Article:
General Path Information
Paths are the key to managing access in Orkney. The majority of land in Orkney is enclosed farmland, with extensive barbed wire or electric fencing which does not facilitate public access. Coupled with this is the high density of livestock, particularly cattle, which also makes access to many areas difficult. Farmers have valid concerns about public access through fields with livestock, especially if visitors have dogs.
While the Land Reform Scotland Act 2003 gives a right of responsible access to enclosed land, both access users and farmers would prefer to see marked routes developed which avoid fields with livestock, or other sensitive areas.
A number of access opportunities already exist in Orkney, including paths promoted by the Council, paths managed under Land Management Contracts and approximately 150 public rights of way.
Land Management Contract (LMC) Paths
Many farmers in Orkney have taken up the Access Option in their Land Management Contract. This means that they have identified a path on their land which they will be paid to signpost and maintain for 5 years.
Public Rights of Way
Most public rights of way have their roots deep in the past, often dating back to the days before the country was covered by a network of roads maintained by local authorities. Some were originally ‘drove roads’ for driving cattle to market, or ‘kirk’ roads for getting to church, or the road to the mill. All of them have their origin in the need to get from one public place to another. Today public rights of way are most often used for recreational access.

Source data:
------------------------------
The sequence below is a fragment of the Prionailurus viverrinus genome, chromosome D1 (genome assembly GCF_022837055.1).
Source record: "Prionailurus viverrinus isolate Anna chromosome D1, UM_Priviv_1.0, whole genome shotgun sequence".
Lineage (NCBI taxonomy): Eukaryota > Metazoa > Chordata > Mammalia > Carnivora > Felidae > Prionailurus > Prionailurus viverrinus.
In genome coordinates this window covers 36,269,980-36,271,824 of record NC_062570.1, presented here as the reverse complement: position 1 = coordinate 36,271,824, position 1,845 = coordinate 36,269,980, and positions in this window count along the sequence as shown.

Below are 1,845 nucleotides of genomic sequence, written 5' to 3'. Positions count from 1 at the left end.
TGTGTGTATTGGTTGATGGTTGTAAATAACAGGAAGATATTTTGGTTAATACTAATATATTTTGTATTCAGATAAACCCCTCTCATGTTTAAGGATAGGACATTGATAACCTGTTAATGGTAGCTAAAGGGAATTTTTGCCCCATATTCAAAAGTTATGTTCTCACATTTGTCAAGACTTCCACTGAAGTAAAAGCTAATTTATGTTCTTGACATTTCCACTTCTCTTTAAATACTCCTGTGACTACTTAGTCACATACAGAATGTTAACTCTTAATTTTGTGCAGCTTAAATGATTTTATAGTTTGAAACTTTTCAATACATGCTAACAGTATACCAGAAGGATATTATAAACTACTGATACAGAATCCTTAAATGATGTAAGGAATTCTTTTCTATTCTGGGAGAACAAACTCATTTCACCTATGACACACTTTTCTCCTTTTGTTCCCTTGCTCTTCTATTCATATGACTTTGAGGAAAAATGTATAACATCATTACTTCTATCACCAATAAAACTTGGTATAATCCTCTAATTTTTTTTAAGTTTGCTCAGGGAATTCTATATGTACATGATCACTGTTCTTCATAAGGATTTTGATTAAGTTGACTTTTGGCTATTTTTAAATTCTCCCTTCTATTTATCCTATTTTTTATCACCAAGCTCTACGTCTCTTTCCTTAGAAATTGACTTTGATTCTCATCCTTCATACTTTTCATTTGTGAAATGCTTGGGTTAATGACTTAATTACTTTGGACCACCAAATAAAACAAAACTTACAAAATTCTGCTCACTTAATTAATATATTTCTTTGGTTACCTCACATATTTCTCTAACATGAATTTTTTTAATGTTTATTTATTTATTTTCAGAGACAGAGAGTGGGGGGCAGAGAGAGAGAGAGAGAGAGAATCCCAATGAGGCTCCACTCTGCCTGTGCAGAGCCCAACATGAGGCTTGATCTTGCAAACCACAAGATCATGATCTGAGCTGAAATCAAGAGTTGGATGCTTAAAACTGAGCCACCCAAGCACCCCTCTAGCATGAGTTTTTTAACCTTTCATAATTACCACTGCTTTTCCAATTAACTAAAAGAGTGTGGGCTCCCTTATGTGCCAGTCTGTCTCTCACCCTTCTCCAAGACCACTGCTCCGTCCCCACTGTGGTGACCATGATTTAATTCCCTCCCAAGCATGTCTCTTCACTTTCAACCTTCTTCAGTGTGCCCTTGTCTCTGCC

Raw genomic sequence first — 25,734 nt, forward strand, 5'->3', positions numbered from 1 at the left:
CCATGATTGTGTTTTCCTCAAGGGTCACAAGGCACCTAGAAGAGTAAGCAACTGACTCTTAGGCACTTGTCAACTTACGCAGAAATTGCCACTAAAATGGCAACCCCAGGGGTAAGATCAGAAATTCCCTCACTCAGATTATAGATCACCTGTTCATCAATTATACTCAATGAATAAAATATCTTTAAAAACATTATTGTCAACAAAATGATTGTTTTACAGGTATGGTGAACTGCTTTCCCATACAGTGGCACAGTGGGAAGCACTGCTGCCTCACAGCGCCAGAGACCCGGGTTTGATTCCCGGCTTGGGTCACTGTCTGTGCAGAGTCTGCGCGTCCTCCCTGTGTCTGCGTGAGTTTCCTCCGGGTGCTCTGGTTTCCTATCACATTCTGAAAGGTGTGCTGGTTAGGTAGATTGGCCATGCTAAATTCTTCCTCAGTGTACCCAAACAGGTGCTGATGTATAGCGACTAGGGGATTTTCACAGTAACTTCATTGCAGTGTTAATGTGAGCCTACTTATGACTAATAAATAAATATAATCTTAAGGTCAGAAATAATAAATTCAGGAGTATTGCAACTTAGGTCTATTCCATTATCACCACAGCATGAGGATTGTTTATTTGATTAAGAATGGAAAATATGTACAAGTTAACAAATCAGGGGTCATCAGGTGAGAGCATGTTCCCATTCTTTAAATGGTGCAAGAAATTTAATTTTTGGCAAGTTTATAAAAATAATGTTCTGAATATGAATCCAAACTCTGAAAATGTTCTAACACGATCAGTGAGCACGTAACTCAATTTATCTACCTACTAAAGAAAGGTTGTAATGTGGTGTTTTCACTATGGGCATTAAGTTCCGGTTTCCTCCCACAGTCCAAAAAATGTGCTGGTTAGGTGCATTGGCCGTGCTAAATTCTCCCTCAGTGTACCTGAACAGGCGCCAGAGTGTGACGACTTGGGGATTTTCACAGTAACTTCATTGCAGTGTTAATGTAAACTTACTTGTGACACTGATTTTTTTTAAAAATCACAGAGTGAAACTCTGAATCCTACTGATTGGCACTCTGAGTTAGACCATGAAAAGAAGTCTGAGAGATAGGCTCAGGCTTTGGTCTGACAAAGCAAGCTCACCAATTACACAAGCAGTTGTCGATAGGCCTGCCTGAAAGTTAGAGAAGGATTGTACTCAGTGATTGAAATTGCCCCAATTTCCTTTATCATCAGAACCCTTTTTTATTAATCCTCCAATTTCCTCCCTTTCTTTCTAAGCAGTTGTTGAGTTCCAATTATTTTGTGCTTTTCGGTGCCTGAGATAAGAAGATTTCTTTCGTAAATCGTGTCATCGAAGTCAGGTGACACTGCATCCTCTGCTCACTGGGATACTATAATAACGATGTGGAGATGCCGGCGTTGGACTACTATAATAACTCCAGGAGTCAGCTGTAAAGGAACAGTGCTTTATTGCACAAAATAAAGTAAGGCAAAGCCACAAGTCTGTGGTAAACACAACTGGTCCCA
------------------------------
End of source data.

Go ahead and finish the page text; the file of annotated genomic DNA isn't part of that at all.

The essential requirements for a route to be classified as a public right of way are:
- The route must run from one public place to another.
- The route must follow a more or less defined line.
- The route must have been used openly and peaceably by the public otherwise than with the permission of the landowner.
- It must have been so used without substantial and effective interruption for a period of 20 years or more.
Planning authorities have a duty under the 1967 Wildlife and Countryside Act 1967 to ‘assert, protect and keep open and free from obstruction any public right of way in their area.’
Members of the public can report the closure or blockage of a public right of way to the local authority. Information about rights of way can be found in the ‘National Catalogue of Rights of Way’ produced by the Scottish Rights of Way and Access Society (Scotways). About 150 routes in Orkney are recorded in this document, a copy of which can be viewed at the Council offices.
For help with rights of way issues or for further information about paths contact:
Ross Irvine, Rural Planner, Development and Marine Planning, Orkney Islands Council.
Telephone 01856873535 extension 2541 or by e-mail
If you wish to report or discuss a maintenance issue with a path please contact:
Ian Wilkins, Roads Services Technician, Asset Management and Countryside Access, Orkney Islands Council.
Telephone: 01856873535 extension 2324 or e-mail.
24 Annandale Street, Edinburgh, EH7 4AN.
More information is available on the Scotways website, available from the Related Sites on the webpage.